Another way to increase your energy output, is using something called EPOC. This is an acronym that stands for excess post-exercise oxygen consumption and it’s a state that your body goes into, after a very intense cardiovascular exercise.

When you’re in this state of EPOC, also known as the after burn effect, you are taking in more oxygen, to make up for the oxygen deficit during the intense exercise.

That is going to, automatically, elevate your Basal Metabolic Rate (BMR).

Hence, by implementing a high-intensity cardio workout, once or twice a week, you’re going to elevate your BMR and create an even larger caloric deficit.

The reason why you should keep this to only once or twice per week (and space them out), is that after you finish one of these workouts and you’re in the state of EPOC, your BMR is gonna be elevated for upwards of 48 to 72 hours.

So if you do this too often, it is going to effect your deficit a lot more, resulting on you getting ravenous with hunger.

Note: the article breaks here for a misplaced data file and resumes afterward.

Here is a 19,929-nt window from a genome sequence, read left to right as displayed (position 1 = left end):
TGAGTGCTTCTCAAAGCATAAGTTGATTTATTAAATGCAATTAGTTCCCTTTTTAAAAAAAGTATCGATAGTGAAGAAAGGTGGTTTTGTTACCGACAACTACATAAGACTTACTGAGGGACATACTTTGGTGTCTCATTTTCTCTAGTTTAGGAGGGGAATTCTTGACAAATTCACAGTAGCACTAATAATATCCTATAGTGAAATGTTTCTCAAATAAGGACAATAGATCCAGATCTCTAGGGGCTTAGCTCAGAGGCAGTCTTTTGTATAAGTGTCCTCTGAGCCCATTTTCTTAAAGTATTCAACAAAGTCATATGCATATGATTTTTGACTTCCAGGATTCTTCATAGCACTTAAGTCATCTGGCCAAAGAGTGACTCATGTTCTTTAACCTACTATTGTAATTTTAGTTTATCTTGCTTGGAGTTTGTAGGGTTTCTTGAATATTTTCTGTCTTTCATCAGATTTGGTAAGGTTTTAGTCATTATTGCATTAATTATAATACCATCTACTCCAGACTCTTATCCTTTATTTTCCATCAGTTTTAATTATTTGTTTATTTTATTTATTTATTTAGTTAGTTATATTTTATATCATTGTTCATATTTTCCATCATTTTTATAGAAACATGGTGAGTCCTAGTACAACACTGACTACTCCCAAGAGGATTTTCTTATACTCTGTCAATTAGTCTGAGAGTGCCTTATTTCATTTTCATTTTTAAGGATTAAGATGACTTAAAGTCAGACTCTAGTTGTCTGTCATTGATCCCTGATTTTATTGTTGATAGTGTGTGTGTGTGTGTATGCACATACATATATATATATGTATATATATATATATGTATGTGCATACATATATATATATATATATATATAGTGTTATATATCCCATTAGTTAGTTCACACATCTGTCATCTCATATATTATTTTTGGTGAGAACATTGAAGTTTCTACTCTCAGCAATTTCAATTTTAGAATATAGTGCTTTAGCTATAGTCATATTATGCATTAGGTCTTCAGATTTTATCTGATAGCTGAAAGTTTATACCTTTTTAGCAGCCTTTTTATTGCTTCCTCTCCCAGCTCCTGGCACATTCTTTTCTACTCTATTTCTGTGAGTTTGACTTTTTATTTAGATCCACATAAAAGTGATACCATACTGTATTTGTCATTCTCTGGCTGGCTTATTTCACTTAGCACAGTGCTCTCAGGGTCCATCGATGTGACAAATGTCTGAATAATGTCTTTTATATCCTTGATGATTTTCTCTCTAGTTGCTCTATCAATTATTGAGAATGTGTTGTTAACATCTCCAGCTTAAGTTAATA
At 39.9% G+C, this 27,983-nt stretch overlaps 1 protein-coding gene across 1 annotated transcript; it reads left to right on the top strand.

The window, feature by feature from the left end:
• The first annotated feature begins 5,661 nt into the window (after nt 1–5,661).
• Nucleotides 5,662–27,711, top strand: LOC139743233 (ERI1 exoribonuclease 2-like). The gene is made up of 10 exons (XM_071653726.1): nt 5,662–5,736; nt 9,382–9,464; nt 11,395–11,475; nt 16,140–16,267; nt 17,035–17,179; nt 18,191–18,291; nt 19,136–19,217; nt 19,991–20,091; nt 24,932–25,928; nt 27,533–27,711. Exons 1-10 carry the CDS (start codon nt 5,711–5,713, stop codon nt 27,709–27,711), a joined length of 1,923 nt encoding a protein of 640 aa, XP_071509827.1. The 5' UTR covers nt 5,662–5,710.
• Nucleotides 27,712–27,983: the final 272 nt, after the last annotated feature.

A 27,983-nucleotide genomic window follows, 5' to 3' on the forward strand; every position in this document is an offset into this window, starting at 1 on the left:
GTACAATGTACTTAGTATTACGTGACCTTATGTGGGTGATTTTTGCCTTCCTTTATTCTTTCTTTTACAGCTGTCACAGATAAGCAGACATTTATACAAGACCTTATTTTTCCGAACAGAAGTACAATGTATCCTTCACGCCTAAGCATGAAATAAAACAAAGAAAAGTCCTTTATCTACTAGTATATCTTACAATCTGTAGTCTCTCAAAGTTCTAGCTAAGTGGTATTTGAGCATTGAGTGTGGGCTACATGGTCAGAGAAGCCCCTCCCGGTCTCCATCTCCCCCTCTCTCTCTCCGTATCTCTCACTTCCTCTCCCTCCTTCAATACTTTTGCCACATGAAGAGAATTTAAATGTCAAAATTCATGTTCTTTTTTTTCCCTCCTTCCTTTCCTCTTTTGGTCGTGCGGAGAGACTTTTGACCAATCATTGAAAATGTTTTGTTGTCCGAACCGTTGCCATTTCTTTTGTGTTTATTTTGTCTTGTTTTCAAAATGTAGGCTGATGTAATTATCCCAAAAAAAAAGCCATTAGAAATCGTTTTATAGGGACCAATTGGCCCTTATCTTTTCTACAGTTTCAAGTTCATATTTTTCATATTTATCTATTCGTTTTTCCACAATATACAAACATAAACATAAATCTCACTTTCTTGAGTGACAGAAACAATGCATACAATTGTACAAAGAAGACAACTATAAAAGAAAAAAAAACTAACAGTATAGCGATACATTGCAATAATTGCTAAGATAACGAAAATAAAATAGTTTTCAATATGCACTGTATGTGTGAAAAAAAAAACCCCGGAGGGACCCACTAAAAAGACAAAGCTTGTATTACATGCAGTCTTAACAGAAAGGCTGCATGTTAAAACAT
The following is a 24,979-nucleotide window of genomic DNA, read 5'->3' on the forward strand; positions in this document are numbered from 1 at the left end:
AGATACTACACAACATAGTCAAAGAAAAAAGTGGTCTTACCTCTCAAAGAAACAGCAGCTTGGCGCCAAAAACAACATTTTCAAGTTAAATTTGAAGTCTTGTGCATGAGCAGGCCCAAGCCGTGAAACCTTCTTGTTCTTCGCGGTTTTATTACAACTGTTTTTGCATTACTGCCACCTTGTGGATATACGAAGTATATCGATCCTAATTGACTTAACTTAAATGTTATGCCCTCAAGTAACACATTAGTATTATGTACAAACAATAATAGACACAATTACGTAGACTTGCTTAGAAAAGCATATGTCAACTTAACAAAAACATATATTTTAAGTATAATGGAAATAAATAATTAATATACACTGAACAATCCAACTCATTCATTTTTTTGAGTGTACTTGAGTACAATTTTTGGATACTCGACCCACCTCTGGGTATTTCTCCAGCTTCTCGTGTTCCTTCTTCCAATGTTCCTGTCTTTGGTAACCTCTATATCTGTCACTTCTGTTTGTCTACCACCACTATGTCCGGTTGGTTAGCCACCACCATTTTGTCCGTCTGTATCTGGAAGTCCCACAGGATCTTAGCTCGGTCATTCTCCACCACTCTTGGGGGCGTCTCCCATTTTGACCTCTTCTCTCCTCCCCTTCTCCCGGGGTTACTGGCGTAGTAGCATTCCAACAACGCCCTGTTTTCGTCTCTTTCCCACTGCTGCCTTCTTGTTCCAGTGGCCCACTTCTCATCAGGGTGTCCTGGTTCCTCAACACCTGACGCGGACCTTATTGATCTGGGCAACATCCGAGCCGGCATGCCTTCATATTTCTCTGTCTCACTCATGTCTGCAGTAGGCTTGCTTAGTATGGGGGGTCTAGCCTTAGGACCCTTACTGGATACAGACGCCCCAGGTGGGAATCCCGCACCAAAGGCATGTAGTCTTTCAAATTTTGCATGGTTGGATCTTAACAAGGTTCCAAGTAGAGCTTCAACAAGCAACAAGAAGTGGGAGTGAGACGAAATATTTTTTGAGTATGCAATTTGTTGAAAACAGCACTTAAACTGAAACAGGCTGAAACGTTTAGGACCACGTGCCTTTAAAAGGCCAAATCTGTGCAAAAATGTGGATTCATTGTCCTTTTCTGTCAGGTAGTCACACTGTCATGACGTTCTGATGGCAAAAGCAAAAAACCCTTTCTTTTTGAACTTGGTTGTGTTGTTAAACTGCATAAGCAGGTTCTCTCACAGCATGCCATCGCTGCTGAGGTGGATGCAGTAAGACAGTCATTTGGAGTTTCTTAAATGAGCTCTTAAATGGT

Consequently, an extra 15 minutes of high-intensity cardio workout, twice a week, is what you should be aiming for.

3. EAT ENOUGH PROTEIN

boiled eg
Photo by Anthony Shkraba on Pexels.com

The third rule is about protein intake.

It is really important to eat enough protein when you are in a caloric deficit, in order to avoid losing a lot of muscle mass!

Truth is that, alongside fat, you are going to lose some percentage of your muscle mass too, inevitably. However, by eating enough protein, you can minimise the muscle loss!

So, if you want to maintain those gains and be as muscular as possible in a lean state, make sure that 20% to 30% of your total calories are coming from protein.

Also, Protein has the potential to play a key role in Basal Metabolic Rate (BMR).

Research shows that protein is particularly thermogenic. The metabolic energy of protein is 17 kJ/g, but it’s net metabolizable energy is actually 13 kJ/g, making it lower than either carbohydrate or fat.

This means that you consume more energy digesting protein, than when you digest carbohydrate or fat. 

Consequently, a moderate increase in dietary protein combined with a physical activity like Calisthenics, may improve the regulation of body weight.

TO SUMMARIZE

If you want to lose fat while keeping your muscle gains, you need to start eating in a slight caloric deficit, increase your activity and make sure you are getting enough protein.

Also, adding hight intensity cardio, twice a week, will help you progress and rich your goal faster.